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Suggested points to help a new Regional Armed Services Liaison Officer

Getting Started

  1. Notify GSO that you have been elected to the post by email to gso@alcoholics-anonymous.org.uk 
  2. Talk to the outgoing or previous Regional ASLO (RASLO) about what Armed Services Liaison work has been performed in your Region before you were appointed to the post. Hopefully the outgoing or previous RASLO will be able to carry out a full handover, including records of the work performed, contacts, and resources.
  3. Be sure to inherit the Armed Services email for your Region which will give you a valuable list of contacts and progress that has been made. If an RAS email does not exist, contact York and they will set one up for you.
  4. If there has been no RASLO in post for some time, talk to current or previous Intergroup ASLOs and/or the Regional Chair and Intergroup Chairs, who should know about any Armed Services Liaison work carried out by Public Information or other officers in the absence of ASLOs in role.
  5. Read the sections Chapter One: Public Information and Chapter Two: AA and the Armed Services in The AA Service Handbook for Great Britain. Familiarity with the whole of The AA Service Handbook for Great Britain and The AA Structure Handbook for Great Britain is advised, but these two chapters are the most relevant to the liaison work. You can contact the Board Trustee for Armed Services, whose e-mail is in the confidential directory to introduce yourself and find out about any developments nationally.
  6. Attend all Regional Committee Meetings, Assemblies, Workshops, etc.
  7. In preparation for these, draw up and submit to the secretary, where so requested, a report covering your activities and the activities of the Intergroup ASLOs within your Region.
  8. Be prepared to attend special Workshops at GSO in York (a maximum of one a year, usually on a Friday and Saturday). These are called by the Board Trustee for Armed Services.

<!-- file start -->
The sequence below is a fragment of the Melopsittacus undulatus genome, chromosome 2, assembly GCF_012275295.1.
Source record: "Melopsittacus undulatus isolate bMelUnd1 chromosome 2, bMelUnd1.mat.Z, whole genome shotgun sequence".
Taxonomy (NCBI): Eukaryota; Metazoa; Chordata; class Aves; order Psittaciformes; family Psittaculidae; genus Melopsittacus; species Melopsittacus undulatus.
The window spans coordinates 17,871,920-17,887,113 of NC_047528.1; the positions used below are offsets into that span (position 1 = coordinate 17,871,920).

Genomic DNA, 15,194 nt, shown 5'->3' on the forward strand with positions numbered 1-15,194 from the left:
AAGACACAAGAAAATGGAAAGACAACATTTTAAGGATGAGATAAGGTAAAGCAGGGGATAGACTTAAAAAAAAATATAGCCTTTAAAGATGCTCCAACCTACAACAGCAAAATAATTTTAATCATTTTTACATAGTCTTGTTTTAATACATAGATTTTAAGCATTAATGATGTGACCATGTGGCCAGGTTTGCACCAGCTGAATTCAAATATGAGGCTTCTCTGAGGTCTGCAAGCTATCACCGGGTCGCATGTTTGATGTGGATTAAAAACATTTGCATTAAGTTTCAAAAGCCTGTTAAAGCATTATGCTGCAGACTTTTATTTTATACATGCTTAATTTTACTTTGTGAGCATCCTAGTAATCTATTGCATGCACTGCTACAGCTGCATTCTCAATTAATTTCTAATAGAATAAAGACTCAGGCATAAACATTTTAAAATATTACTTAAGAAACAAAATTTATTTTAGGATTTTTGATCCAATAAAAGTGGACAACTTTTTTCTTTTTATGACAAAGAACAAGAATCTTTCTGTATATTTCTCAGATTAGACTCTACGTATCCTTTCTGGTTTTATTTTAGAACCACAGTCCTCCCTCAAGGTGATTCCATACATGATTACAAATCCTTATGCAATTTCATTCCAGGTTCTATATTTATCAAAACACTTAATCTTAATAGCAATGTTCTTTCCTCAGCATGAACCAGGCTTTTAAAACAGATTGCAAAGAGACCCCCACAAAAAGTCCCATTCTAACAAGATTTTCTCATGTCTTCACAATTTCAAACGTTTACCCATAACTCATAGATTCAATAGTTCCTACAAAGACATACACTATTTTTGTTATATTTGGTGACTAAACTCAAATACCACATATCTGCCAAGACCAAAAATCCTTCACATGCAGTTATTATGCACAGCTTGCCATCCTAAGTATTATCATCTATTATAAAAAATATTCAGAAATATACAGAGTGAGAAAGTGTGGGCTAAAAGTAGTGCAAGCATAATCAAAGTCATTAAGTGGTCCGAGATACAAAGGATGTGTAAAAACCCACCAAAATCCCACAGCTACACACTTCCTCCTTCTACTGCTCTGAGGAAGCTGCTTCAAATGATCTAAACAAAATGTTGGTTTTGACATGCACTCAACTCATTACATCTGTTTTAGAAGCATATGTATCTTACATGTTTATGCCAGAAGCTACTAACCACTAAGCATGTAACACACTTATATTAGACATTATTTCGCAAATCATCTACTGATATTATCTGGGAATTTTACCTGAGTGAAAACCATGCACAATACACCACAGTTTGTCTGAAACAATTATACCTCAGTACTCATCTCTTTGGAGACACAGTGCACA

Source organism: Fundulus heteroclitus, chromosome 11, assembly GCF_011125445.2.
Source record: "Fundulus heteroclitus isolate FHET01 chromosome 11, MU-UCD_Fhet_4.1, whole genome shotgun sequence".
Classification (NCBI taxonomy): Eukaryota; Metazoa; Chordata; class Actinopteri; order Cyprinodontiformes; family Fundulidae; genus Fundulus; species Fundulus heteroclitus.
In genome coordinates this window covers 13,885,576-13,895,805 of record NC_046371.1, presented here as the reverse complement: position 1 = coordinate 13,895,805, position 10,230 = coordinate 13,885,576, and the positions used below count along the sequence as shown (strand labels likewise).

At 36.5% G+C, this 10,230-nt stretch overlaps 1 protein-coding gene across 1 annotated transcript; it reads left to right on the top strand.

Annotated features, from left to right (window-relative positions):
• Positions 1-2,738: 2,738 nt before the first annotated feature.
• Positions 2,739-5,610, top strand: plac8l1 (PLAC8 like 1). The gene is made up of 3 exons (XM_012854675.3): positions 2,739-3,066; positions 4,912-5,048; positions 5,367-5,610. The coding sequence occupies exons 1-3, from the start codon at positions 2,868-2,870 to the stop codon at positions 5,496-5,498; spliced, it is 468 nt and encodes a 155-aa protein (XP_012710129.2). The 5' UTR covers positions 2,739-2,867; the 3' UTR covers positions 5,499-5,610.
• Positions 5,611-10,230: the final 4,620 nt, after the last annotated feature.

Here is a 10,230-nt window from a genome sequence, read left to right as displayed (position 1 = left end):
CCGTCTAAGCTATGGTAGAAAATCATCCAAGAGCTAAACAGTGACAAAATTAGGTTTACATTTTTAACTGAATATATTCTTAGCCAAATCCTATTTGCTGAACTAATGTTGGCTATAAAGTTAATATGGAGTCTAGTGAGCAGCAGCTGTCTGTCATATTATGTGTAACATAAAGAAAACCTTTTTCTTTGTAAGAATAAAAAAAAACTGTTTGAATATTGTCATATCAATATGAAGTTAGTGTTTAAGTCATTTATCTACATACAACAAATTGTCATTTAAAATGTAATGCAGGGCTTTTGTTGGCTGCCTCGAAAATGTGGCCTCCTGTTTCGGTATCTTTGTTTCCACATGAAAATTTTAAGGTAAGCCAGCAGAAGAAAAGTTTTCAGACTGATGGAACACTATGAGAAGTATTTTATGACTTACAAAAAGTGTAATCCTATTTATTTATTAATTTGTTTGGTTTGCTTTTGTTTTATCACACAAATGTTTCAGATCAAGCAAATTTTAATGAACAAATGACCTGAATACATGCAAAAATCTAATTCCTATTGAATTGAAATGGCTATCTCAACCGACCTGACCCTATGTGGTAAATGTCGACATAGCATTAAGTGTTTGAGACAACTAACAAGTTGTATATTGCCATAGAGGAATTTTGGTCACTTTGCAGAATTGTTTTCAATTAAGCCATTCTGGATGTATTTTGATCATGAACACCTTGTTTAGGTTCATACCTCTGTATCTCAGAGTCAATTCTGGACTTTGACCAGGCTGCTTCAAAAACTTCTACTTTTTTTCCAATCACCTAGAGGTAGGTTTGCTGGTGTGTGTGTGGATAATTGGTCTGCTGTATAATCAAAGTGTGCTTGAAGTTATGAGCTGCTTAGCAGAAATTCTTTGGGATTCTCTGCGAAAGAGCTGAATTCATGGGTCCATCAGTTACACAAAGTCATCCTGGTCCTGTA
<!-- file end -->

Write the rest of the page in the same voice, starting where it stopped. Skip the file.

9. Ensure your local telephone office or service has your contact details, should an Armed Services Liaison-specific enquiry come in. 
  10. Contact the appropriate Armed Services committee member (currently aservices4.sc@aamail.org) to ensure your contact details go on the national AS 12th Stepper database. Encourage serving, veteran and interested civilian members to go on this list. 
  11. If you are stuck or confused, ask for help, from current or former RASLOs and ASLOs in your or other Regions, from other liaison officers in your Region, from the Chair of your Region, or from the Board Trustee for Armed Services. Whatever problem you are having, someone else has likely encountered that problem and solved it.

Internal Communication

A.  Make contact as soon as possible with the Intergroup ASLOs in your Region (or other officers performing Armed Services Liaison work - for instance, the PI officer).
B.  Liaise with Intergroup Chairs in Intergroups with no ASLO in place to discuss presenting at Intergroup meetings to encourage prospective Intergroup ASLOs into service.
C. Take up the role of chair of quarterly Armed Services Liaison meetings in your Region, to be attended by the Intergroup ASLOs. Others may also be invited, for instance the Chairs of Intergroups with no ASLOs, and ASLOs from neighbouring Regions and Intergroups. These meetings are good for coordinating activities and ensuring that areas with no ASLO are covered by ASLOs from neighbouring Intergroups in agreement with the relevant Chairs either reactively (responding to incoming queries) or proactively (actively seeking opportunities to carry the message).
D.  Make yourself available to the Intergroup ASLOs to share experience, strength, and hope.
E.  Make yourself known to neighbouring regions’ RASLOs.

Carrying the message externally

I.  In coordination with Intergroup ASLOs, draw up a plan for actively carrying the message to relevant organisations within the Region both at local (Intergroup) level and at a higher (Regional) level.

These include:

  • a.    British Army, Royal Air Force, and Royal Navy sites.
  • b.    welfare branches, e.g. the Army Welfare Service, Departments of Community Mental Health (DCMHs), the Chaplaincy.
  • c.    Other Ministry of Defence sites.
  • d.    The Public Health Departments of Local Authorities, NHS Clinical Commissioning Groups, and other NHS bodies with responsibility for veterans’ health, including NHS-organised Armed Forces Network events. 
  • e.    Headquarters and branches of charities assisting serving persons and veterans. These can be found by searching online for service charities. An umbrella organisation exists for these – the Armed Forces Covenant team at your local council - along with various other listings.

II.    Always remember that Regional Armed Services Liaison work - like all liaison work within AA - requires a team effort.